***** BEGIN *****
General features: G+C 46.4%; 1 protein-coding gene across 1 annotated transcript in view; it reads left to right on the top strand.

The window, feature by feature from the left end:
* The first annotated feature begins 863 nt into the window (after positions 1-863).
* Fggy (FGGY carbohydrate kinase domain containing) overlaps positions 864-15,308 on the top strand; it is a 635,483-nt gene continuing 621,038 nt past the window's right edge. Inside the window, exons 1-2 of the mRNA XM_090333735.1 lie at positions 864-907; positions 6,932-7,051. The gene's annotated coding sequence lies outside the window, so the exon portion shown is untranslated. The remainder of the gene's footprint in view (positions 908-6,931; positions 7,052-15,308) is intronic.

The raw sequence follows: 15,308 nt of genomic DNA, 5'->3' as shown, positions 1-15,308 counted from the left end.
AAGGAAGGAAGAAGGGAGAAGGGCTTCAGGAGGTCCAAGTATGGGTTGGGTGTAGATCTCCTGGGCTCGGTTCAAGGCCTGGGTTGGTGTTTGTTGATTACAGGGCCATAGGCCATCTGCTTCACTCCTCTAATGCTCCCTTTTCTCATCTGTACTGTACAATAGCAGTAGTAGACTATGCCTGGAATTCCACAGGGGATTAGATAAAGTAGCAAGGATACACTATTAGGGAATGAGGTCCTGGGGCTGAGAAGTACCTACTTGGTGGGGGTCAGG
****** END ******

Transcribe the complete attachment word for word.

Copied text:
General features: G+C 46.4%; 1 protein-coding gene across 1 annotated transcript in view; it reads left to right on the top strand.

The window, feature by feature from the left end:
* The first annotated feature begins 863 nt into the window (after positions 1-863).
* Fggy (FGGY carbohydrate kinase domain containing) overlaps positions 864-15,308 on the top strand; it is a 635,483-nt gene continuing 621,038 nt past the window's right edge. Inside the window, exons 1-2 of the mRNA XM_090333735.1 lie at positions 864-907; positions 6,932-7,051. The gene's annotated coding sequence lies outside the window, so the exon portion shown is untranslated. The remainder of the gene's footprint in view (positions 908-6,931; positions 7,052-15,308) is intronic.

The raw sequence follows: 15,308 nt of genomic DNA, 5'->3' as shown, positions 1-15,308 counted from the left end.
AAGGAAGGAAGAAGGGAGAAGGGCTTCAGGAGGTCCAAGTATGGGTTGGGTGTAGATCTCCTGGGCTCGGTTCAAGGCCTGGGTTGGTGTTTGTTGATTACAGGGCCATAGGCCATCTGCTTCACTCCTCTAATGCTCCCTTTTCTCATCTGTACTGTACAATAGCAGTAGTAGACTATGCCTGGAATTCCACAGGGGATTAGATAAAGTAGCAAGGATACACTATTAGGGAATGAGGTCCTGGGGCTGAGAAGTACCTACTTGGTGGGGGTCAGG